The Unexpected Omicron Surge


Alyx Molina, Staff Writer

After the holiday season, towards the end of 2021, there was a major COVID-19 surge across the country. Although this is very similar to the coronavirus spike experienced at the end of 2020, the most recent variant, Omicron, seems to spread significantly faster than previous variants, despite it being a milder form of the virus. 

Many health officials are determining that meeting with friends and families during the holiday season was the largest contributor to the spike in cases, stating that it is “near-crisis level”. In Los Angeles County alone, there was a reported 40,000 positive cases per day, with increasing hospitalizations as the weeks have progressed. On a larger scale, the United States has experienced an average of 118,717 new cases per day. This major surge is causing hospitalization rates to rise, while in part, causing many recently opened establishments to close their doors to the public yet again. Many restaurants, like our local Chick-fil-a at the Crossings, are experiencing temporary closures in order to ensure the safety of both their employees and customers.

This surge has also caused many areas to experience staffing shortages, especially in schools. Although some schools have transitioned to remote learning after the spike in Coronavirus cases, many have remained open, yet are struggling to get by. Not only is there an abundance of absences from school from the students, but teachers who have also contracted the virus are struggling to find substitutes to take over the class. Superintendent of a San Francisco school district, Vince Matthews, shared his experience with this surge, in stating that, “This is the most challenging time in my 36 years as an educator. We’re trying to educate students in the middle of a pandemic while the sands around us are consistently shifting”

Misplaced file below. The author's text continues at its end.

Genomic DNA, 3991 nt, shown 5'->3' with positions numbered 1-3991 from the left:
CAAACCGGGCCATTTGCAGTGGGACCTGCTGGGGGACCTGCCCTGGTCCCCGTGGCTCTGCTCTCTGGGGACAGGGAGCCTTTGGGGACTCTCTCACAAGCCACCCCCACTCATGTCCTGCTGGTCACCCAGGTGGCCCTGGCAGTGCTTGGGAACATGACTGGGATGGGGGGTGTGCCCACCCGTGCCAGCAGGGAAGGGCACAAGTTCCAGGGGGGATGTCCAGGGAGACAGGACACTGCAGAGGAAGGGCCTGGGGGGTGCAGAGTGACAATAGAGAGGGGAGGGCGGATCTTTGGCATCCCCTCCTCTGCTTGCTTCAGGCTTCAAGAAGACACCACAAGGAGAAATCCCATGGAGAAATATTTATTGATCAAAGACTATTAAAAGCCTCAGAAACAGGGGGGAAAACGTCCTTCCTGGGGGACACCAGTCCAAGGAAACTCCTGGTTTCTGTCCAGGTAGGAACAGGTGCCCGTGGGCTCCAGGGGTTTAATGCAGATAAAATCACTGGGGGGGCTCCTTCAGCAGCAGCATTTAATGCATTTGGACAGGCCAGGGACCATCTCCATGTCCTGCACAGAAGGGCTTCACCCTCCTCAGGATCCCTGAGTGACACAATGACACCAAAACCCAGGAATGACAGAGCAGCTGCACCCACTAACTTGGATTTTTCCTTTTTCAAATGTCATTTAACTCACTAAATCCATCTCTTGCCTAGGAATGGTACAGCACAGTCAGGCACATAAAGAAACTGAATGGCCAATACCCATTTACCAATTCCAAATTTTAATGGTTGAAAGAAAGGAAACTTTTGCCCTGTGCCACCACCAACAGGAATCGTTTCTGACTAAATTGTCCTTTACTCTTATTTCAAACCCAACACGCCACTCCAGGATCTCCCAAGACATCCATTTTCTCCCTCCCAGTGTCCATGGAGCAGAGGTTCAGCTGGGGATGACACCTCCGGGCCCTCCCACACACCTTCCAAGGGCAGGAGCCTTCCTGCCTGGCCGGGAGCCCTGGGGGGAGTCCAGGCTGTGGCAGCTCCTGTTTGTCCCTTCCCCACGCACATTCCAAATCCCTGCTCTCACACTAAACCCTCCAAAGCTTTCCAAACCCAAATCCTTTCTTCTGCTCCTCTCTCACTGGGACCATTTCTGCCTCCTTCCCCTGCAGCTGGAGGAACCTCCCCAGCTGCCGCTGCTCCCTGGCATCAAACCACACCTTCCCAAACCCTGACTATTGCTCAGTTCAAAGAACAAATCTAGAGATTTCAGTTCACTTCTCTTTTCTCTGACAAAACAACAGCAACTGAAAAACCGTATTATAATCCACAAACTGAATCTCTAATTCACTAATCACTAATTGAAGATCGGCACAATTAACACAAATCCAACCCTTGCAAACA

Dr. James Phillip, the chief of disaster at George Washington University Hospital stated that “It’s unlike anything we’ve ever seen, even at the peak of the prior surges of covid”. Many other health officials are advising the nation to work towards a higher vaccination percentage, with CDC Director Dr. Rochelle Walensky expressing that “Compared to people who are boosted if you are unvaccinated, you are 10 times more likely to be a case and 20 times more likely to be a fatality”

Public health officials are also analyzing the daily new confirmed COVID-19 cases in the previous two years and utilizing that information in order to predict what the future may look like for us. Despite Omicron’s rapid infection rate, officials are predicting that the cases will decline as rapidly as they surged, however, they are not completely positive, seeing that the last two years of the pandemic have been unpredictable. Officials are hoping that cases will begin to decline as we roll into February and March, seeing that more individuals are gaining immunity, whether it be through getting vaccinated and boosted or getting infected and obtaining immunity that way.